Happy Feast of Pentecost! This is called Whitsunday in England, our mother church--”whit” (w-h-i-t) for the white baptismal gowns worn today. Pentecost is one of the six primary days in the church for baptism. 

The English also have a custom on Pentecost of selling ale, called Whitsun Ale, to support the church. It was basically a big party, to which everyone in the community would come. This goes back centuries, and I first learned of it through a little medieval song that goes: 

The churches must owe, as we all do know,

For when they be drooping and ready to fail,

By a Whitsun or Church-ale up again they shall go

And owe their repairing to a pot of good ale. 

This was once a major holiday, and a fun one. I even have to think the first reading sets that tone, with all those names needing to be pronounced by some unassuming lay reader. And then of course, from later in that same reading, the bit about being drunk already by 9 o’clock in the morning. There are whimsical lessons, today.  

But behind that whimsy are good lessons, for these times we’re in, especially.

The story of Pentecost comes from the book of Acts in the New Testament: the disciples, after Jesus departed from them for good, in his Ascension into heaven, remain in Jerusalem and close themselves in a room to wait, and pray. Jesus had told them the Holy Spirit would come, in its time.

That time came after 9 days, on the Jewish Feast of Pentecost--from “pente” for “fifty” because it came fifty days after the Passover celebration (just as it now comes fifty days after Easter). 

While the disciples were all there in Jerusalem, along with other pilgrims from around the Jewish diaspora, the Holy Spirit rushed in, in the form of wind, and flame--all these being established Old Testament metaphors for the spirit of God. The disciples are given by that spirit the ability to speak and to understand multiple languages, thus drawing together this polyglot of people gathered there in Jerusalem: Persians, Phrygians, Elamites and Medes--Pamphylians!

I’ve heard it said that the miracle of Pentecost, more than of speaking, is the hearing. And specifically, hearing voices and points of view that don’t sound like ours at all, yet still understanding them.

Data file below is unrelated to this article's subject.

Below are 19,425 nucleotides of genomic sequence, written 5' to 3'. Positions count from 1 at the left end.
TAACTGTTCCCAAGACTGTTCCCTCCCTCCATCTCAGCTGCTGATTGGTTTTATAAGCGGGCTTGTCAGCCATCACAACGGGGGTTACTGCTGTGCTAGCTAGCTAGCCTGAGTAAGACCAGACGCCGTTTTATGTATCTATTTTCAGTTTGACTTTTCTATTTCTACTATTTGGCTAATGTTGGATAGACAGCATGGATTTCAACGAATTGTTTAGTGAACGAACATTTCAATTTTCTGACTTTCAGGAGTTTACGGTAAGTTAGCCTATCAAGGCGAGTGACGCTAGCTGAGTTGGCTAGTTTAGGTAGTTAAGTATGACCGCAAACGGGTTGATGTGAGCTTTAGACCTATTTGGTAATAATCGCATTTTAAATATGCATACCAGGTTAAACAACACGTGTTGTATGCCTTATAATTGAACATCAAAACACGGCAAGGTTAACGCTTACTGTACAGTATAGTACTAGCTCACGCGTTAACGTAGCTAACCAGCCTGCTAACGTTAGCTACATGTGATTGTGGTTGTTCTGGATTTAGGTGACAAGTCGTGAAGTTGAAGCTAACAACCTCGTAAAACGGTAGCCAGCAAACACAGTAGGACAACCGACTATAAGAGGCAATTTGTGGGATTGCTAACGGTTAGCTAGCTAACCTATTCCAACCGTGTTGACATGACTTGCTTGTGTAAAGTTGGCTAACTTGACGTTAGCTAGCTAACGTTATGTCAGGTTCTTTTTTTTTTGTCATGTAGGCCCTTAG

I have not from the pulpit waded recently into current events, though our Wednesday Bible study has had many good and hard conversations about a lot of things going on in our world today. 

There are many things I can’t say with confidence about the complex world we live in. Sure, there are bright lines: racism is wrong. Killing innocent civilians, whatever their race and creed, is wrong. Christianity is not a white man’s religion. That’s one of Bishop Heyd’s constant reminders. I love hearing him, as white a white man as it gets, say that from the pulpit. 

These are things we can declare, as Christians. But the pulpit isn’t a two-way medium, and with most things, what we need today more than anything, is dialogue.

Sometimes this Pentecost story is paired with the Tower of Babel from the book of Genesis. The people, the inhabitants of the then-world, are building a tall tower, when they’re stricken by God, who all of a sudden causes them to speak in different languages where once they (and the whole world) spoke in one tongue. So, one minute they can all understand each other, the next minute, they’re all speaking different languages and can’t understand a word the other is saying. Their common project falls to pieces, and they scatter. To all parts of the globe.

It seems to be a story about the origins of different languages. But like everything in the Bible, you can always make more of it.

I read recently where the sin in this story is their running away, scattering, when it became hard to communicate. And we do that, when confronted with differences. 

Last Monday the Scarsdale Hartsdale Women’s Interfaith Group met here to listen to a speaker talk about the organization Hearts and Homes for Refugees. We were expecting 80, 90 people, as has been the kind of crowd in the past. We had maybe 30. Ruth, our layperson who is one of the leaders of that nearly 100 year-old Interfaith women’s group, thought the low turnout was on account of the topic, refugees. I suggested it follows a trend I’m noticing more generally: interfaith groups aren’t meeting. People are finding excuses not to get together. I’m in two of them, based in this area and consisting of Christian, Jewis, and Muslim clergy. The first meeting called after October 7 (I'm going to confess this), I was like I can’t do this. I guess I wasn’t the only one who thought that, because the gatherings slowed, even stopped, altogether. 

It’s as if one moment we were building something, together, and the next moment, we were speaking completely different languages. We went in different directions, when what we should have done was stick with each other and work through that moment so we could keep building, together. 

Pentecost says, listen to voices that aren’t like yours. Do not run away. If you don’t listen, you’ll never understand. The disciples that day, thanks to the power of the Holy Spirit--and we *do* need a force outside of and greater than ourselves to inspire us in this important but hard work--[the disciples that day had] by the grace of God, the capacity to hear, and the whole Christian movement is based on that. It’s our calling, and it’s right in our origin story. 

Let’s pray for the Holy Spirit to continue its work in us. Because the world needs this--we need this. It starts here. It always starts locally. Listening to each other, giving one another the benefit of the doubt, striving to hear and to understand those who don’t seem to think or look like us. This is the call of Pentecost. May the Spirit empower us, today, and every day, to follow, its call. Amen.